A top Florida Republican filed a bill Monday that would legalize medical marijuana in the state, just months after a similar ballot measure received a majority of voter support, but fell just short of the percentage needed to pass.
Florida state Sen. Jeff Brandes (R) filed The Florida Medical Marijuana Act, a bill that would allow licensed Florida physicians to prescribe medical marijuana to qualified patients in what would be a far-reaching expansion from the more limited "Charlotte's Web" medical marijuana law that Gov. Rick Scott (R) signed last year.
The bill lists nine specific diseases for which patients could qualify for prescribed medical marijuana, including cancer, HIV, AIDS, epilepsy, ALS disease (commonly referred to as Lou Gehrig's disease), multiple sclerosis and any medical condition that causes chronic wasting syndrome, pain or severe nausea.
Medical marijuana appears to be very popular among state voters. A survey from 2014 found that almost 90 percent of voters supported the legal use of medical marijuana, if prescribed by a doctor. In November, a majority of voters, about 58 percent, supported Amendment 2, but state law requires a supermajority of support -- 60 percent or higher -- so the ballot initiative failed to pass.
Brandes' legislative assistant, Chris Spencer, told The Huffington Post that this bill isn't a response to the support for Amendment 2.
"This legislation is about providing another tool for physicians to employ when treating their patients suffering from specific conditions or symptoms," Spencer said, adding that this is just a continuation of Brandes' support of the issue, having been on the forefront of last year's legalization of the high-CBD/low-THC strain of cannabis for medical use in the state. Unlike THC, the main psychoactive compound in marijuana associated with the "high" sensation, CBD is a non-psychoactive ingredient that has shown to be beneficial in some severe cases of epilepsy.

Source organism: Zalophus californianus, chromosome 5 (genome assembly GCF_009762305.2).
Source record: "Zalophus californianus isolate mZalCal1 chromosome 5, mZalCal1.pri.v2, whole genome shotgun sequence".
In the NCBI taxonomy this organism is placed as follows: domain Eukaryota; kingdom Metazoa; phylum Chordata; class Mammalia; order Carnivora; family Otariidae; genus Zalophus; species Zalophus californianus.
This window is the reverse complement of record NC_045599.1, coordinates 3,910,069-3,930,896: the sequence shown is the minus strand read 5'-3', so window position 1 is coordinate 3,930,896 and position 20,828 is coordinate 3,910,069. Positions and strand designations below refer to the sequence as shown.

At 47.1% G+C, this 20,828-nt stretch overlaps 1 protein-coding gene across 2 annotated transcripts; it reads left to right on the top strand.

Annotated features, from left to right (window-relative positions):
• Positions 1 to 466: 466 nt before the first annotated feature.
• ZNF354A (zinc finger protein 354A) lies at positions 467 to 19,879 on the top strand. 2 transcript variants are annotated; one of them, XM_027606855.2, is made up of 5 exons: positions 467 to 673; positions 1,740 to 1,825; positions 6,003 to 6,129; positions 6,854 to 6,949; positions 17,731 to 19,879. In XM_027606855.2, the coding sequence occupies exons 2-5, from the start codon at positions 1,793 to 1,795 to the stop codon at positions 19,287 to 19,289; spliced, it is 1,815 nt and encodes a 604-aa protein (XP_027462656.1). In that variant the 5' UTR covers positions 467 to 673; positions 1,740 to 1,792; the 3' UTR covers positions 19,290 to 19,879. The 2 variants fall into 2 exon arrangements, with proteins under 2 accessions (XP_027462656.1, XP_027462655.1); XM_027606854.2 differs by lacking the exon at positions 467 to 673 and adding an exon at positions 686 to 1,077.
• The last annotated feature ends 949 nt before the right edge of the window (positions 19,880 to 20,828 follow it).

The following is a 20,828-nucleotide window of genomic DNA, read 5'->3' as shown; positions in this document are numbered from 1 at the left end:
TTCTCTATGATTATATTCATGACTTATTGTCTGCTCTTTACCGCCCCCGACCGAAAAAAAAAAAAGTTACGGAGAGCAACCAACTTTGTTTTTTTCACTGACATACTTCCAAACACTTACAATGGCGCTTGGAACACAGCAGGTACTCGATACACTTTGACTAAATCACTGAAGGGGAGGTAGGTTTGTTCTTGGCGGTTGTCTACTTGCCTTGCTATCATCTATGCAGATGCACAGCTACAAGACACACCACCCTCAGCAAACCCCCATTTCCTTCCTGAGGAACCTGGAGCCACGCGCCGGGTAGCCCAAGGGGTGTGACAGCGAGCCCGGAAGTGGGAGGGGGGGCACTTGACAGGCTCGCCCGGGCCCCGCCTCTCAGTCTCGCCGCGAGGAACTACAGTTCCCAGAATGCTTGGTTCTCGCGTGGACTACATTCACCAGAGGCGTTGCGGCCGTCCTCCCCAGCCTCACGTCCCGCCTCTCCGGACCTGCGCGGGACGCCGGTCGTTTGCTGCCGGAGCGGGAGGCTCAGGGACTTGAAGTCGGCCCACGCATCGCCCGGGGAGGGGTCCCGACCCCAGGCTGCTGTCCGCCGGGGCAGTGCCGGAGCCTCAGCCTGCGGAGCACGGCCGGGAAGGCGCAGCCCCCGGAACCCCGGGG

"This is the opening statement in the legislative conversation on this issue, and we look forward to robust dialogue with the members of the House and Senate," Spencer said.
It's not clear if the governor would support a robust legal medical marijuana program in the state. Last year, Scott said he was going to vote against Amendment 2, but did sign the "Charlotte's Web" legislation into law.
But if the statehouse can't pass the bill, a ballot measure seeking the legalization of medical cannabis is very likely to be put in front of state voters again in 2016.
Robert Capecchi, deputy director of state policies for Marijuana Policy Project, said that while he hasn't read the entire bill, it does look like it would create a medical marijuana program that "would benefit a lot of sick Floridans who otherwise suffer." Capecchi explained that MPP does not consider Florida's current law to be a "medical marijuana program" because it excludes too many patients from legally obtaining cannabis for medical use. "This would change all that," Capecchi said.
To date, 23 states have legalized marijuana for medical purposes and 11 others, including Florida, have enacted the limited CBD-only laws. Still, the federal government bans the plant, classifying marijuana as a Schedule I substance with "no currently accepted medical use," alongside heroin and LSD.